Monday, 6 April 2020

Review: The Eye of Night

The Eye of Night The Eye of Night by Pauline J. Alama
My rating: 5 of 5 stars

This is going to rate very highly in my annual Year's Best list.

Bookbub's ad for it quoted Booklist as recommending it for fans of George R. R. Martin and Lois McMaster Bujold's The Curse of Chalion, so I wasn't sure whether I would like it or not; I strongly dislike Martin but love the Chalion novels deeply. Fortunately, it turned out to be more like the latter than the former.

I'm marking it as well-edited, with an asterisk: the ebook has apparently been scanned from a print book, and there are odd artifacts of the scanning process. For example, every time a sentence begins "Yet", there is a space before the "t". Mostly, though, it isn't bad, and there are only three or four typos apart from that. The language use is confident and capable throughout. Some reviewers are describing it as "wordy," but I didn't find it so, and I tend to be impatient with books that don't have much plot per thousand words, or bloated epic fantasies.

It's not just your standard epic fantasy, either. There are some tropes: a quest, an artifact of power, companions helping one another through it all, but the questers aren't your usual young blacksmith's apprentice who's secretly a prince. They're a merchant's son who joined a religious order after he was the sole survivor of a shipwreck that killed his whole family, and then became disillusioned before taking final vows; and a woman of no apparent consequence, small, her face distorted by old wounds, who is significant not because of who she secretly is but because of the choices she makes. They're both around 30.

There are meetings with people who seem kind and generous but aren't, or are only so conditionally, but also with people who actually are kind and generous. There are complex characters left and right, in fact, and certainly the central pair have a lot of depth to them. They aren't just a bunch of archetypes or stock characters.

And there's no delusion about being descended from nobility meaning that you have some kind of special claim on anything. The nobles are a scurvy lot, taken as a whole, and the simple people are much more worthwhile.

There are some heartwrenching decisions made selflessly, there's True Love, there are plot twists, there are realistic hardships on the journey. There's tension about what will happen next and if our heroes will make it through.

I thoroughly enjoyed it, and wish the author had written something else (longer than a short story) so I could immediately read it.

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Tuesday, 31 March 2020

Review: The Shadow Commission

The Shadow Commission The Shadow Commission by David Mack
My rating: 4 of 5 stars

Wow. Note to self: don't read any more of this series. It's well written, well edited, well told, but the body count is really brutal. Not just in nameless mooks (though certainly that), but in people who matter very much to the main characters. Many, many people. So many.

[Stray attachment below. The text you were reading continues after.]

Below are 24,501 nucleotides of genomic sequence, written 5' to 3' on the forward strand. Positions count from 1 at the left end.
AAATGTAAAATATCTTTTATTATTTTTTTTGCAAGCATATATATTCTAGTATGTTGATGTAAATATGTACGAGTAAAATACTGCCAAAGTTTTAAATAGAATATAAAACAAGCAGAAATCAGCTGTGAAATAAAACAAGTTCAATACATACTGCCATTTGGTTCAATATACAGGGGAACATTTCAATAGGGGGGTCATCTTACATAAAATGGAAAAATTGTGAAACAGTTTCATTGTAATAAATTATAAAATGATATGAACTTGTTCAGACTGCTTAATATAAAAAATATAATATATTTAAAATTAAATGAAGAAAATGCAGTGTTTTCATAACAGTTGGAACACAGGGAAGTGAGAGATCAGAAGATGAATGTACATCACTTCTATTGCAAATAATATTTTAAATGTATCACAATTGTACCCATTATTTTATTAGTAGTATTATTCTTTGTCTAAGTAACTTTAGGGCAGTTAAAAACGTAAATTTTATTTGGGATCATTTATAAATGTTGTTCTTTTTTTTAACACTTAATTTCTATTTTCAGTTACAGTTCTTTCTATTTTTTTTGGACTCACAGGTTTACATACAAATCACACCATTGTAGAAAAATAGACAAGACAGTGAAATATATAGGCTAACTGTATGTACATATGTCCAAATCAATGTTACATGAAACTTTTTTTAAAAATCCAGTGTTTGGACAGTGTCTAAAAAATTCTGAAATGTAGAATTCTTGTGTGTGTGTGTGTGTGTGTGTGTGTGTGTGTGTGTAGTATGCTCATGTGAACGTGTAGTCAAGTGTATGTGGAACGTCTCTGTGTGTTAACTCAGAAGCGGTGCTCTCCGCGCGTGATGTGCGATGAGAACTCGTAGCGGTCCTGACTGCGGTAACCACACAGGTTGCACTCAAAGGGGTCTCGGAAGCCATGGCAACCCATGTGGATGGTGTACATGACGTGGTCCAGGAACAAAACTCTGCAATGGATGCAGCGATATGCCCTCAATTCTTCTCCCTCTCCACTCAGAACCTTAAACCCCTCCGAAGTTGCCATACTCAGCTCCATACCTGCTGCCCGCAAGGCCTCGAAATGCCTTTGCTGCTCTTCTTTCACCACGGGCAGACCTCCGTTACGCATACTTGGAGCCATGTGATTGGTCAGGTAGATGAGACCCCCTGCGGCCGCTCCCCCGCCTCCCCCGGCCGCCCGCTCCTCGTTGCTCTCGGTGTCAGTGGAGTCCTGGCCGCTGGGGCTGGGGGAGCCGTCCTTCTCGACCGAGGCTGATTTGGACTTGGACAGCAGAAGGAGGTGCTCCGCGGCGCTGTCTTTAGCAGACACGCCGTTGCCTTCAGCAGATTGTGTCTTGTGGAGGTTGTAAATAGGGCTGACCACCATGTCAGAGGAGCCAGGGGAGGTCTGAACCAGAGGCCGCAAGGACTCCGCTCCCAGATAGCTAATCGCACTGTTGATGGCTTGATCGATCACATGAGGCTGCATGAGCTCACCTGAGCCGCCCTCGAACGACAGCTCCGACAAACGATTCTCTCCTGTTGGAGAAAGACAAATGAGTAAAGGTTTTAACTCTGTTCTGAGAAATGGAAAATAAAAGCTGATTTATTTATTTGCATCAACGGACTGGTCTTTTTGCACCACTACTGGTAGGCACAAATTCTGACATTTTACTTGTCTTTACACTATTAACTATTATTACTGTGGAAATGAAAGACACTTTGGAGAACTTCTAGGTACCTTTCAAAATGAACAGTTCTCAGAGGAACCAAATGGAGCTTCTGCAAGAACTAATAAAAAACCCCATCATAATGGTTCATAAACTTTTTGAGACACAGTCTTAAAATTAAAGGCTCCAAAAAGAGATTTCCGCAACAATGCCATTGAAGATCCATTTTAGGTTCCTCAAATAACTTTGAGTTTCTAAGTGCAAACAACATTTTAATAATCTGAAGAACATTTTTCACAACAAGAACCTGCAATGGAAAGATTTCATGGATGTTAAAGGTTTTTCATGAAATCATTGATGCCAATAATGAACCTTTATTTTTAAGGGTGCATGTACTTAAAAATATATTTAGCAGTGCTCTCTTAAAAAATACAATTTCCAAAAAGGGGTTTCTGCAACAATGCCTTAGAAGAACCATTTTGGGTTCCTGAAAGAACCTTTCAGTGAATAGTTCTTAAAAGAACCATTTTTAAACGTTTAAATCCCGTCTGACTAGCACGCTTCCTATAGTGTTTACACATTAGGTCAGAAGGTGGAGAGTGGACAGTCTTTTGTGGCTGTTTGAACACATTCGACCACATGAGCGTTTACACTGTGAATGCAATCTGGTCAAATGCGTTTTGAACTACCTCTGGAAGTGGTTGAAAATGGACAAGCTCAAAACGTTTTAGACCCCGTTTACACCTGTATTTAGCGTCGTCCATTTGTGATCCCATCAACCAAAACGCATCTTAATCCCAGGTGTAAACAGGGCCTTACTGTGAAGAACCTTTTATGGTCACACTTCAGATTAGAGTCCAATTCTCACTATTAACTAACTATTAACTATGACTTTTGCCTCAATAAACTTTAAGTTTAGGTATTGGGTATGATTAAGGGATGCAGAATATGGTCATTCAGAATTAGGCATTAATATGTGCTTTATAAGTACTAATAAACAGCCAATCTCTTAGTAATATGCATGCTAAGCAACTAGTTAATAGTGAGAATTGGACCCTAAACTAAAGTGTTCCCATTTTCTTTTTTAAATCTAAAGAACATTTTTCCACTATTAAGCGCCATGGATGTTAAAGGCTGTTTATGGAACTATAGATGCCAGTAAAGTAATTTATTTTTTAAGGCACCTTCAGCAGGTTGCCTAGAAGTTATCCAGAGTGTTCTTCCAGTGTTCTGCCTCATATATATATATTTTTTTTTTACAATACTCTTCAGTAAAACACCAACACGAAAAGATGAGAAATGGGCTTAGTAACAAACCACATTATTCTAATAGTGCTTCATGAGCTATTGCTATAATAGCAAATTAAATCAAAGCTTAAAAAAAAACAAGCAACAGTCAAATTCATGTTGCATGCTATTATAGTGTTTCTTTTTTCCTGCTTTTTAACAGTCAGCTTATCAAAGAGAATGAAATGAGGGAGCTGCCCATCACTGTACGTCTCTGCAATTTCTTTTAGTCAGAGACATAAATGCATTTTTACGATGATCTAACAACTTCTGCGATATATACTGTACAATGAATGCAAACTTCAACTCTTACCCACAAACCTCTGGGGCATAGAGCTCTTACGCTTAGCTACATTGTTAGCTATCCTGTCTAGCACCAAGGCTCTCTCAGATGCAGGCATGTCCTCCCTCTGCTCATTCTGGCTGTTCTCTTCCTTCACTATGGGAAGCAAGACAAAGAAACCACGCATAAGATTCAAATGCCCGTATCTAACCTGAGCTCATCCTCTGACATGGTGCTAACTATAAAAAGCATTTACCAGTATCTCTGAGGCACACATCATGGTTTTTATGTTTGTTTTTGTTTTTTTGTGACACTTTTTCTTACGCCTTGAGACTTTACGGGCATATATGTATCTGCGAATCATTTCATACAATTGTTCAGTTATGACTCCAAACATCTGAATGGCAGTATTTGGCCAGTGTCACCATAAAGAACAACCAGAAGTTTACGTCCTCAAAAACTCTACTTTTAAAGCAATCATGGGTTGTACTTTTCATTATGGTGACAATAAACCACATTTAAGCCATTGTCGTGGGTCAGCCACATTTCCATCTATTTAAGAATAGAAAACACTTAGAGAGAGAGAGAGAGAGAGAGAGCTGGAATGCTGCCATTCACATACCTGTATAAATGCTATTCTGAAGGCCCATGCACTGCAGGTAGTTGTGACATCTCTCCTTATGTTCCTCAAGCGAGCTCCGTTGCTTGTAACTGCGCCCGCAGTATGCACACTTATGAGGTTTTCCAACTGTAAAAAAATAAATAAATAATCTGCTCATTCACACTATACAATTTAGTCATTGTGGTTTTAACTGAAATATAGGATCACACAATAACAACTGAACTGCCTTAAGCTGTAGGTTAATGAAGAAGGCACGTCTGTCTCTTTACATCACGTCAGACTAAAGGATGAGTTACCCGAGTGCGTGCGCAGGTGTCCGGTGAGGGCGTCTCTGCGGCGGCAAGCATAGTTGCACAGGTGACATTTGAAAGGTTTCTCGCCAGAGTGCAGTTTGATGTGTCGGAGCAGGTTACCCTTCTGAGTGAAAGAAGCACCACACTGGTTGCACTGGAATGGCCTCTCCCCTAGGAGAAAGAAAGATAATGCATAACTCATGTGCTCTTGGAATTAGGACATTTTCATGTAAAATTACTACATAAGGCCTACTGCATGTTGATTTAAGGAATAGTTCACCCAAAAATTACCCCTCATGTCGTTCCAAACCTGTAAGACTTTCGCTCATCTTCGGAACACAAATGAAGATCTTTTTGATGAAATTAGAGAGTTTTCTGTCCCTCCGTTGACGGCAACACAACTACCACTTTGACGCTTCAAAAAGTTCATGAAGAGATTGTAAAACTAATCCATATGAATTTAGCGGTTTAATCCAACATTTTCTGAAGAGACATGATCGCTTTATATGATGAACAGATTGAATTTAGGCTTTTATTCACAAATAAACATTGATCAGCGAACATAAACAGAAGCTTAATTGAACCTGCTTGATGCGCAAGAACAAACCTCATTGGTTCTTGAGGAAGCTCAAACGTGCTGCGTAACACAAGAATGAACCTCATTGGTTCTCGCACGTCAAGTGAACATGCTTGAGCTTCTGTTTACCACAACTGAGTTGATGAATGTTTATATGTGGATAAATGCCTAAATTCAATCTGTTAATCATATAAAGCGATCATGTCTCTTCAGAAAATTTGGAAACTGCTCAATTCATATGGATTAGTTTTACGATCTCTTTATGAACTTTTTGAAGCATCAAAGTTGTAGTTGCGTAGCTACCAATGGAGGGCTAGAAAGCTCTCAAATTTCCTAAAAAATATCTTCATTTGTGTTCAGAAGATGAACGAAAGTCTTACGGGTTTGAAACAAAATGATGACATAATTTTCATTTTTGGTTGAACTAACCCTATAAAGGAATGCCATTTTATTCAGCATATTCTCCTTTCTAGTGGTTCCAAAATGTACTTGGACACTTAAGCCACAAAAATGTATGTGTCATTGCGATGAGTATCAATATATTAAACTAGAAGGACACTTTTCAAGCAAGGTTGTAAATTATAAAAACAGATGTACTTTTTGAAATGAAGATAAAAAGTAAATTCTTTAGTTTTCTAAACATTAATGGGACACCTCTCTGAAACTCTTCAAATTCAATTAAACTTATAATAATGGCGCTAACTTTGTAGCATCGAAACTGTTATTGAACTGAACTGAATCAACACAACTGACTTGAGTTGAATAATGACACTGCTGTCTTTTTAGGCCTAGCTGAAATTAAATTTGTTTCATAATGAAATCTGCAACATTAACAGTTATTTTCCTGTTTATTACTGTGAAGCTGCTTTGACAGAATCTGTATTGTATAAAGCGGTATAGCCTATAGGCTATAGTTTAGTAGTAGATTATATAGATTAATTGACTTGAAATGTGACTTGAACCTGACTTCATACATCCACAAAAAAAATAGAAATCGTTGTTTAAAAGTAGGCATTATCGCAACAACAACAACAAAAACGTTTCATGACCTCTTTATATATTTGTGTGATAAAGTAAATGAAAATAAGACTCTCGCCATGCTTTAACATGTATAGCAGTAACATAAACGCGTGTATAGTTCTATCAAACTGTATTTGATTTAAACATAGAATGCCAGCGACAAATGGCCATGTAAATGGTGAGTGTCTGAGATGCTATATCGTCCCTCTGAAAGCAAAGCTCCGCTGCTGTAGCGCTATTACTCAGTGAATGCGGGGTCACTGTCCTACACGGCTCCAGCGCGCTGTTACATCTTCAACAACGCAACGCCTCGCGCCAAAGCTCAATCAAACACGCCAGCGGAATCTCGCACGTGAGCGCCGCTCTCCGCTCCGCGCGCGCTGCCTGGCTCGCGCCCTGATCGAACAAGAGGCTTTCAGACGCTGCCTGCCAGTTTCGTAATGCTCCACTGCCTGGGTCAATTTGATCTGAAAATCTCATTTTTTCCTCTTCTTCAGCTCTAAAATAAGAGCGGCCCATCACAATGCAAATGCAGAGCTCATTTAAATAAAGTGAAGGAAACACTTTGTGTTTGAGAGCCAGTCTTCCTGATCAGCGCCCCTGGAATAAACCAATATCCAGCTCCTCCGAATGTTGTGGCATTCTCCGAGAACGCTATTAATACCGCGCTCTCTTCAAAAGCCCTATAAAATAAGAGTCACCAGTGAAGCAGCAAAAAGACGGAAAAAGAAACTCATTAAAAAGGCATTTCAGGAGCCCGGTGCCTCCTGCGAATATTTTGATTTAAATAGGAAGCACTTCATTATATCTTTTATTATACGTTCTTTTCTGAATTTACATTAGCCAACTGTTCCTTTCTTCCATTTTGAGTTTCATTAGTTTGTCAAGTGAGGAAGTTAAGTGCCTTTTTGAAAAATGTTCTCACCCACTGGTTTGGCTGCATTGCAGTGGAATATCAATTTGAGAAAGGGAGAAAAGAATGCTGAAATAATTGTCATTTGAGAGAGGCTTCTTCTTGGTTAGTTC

The main characters, though flawed, are deeply principled, which is why instead of trying to buy them off, a reclusive billionaire who's trying to get a monopoly on magick orders them killed. That... doesn't work out well for anyone.

The series is gradually making its way through the decades; the first (which I haven't read) was in World War II, the second in the 1950s, and this one is in the 1960s, and involves a secret history of the Kennedy assassination. The historical side seems well handled, as far as I can tell, being no expert; no glaring anachronisms leaped out at me. The ceremonial/goetic magic(k) has a bit more colour and heft than the usual invented-out-of-nothing urban fantasy magic. The main characters' background as spies is well used. There's a heist, albeit a brief one. There are many, many desperate fights (with the aforesaid high body count), which are well described.

Even though it's much more violent than I prefer (with a large helping of swearing and some drug use), I never seriously considered stopping, because it's extremely well done. Just not the kind of thing I really like to read, sadly. I'm giving it four stars anyway, for quality.

I received a copy via Netgalley for review.

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Thursday, 26 March 2020

Review: The Great Faerie Strike

The Great Faerie Strike The Great Faerie Strike by Spencer Ellsworth
My rating: 4 of 5 stars

Disclaimers upfront: the author and I both belong to the same writers' forum (though I don't think we've directly interacted), and I received a copy via Netgalley for review.

This is, in part, a pastiche of Victorian adventure fiction (the format of the chapter titles makes that pretty clear). I'm therefore going to assume that the scene where a Convenient Eavesdrop is set up by Accidental Discovery of a Secret Passage is part of the pastiche, and not a terrible piece of writing that diminishes the agency of the protagonists for the convenience of advancing the plot. Likewise the fact (lampshaded at one point) that the two protagonists keep bumping into each other by coincidence. I am trying hard to work with the author here, and give him the benefit of the doubt, because normally I would call out shenanigans like this.

There's no working around the fact, though, that it needs another quick round of edits, for vocabulary, continuity, and a bit of punctuation (a couple of missing periods, a couple of misplaced apostrophes, a couple of commas that I personally would add for better flow).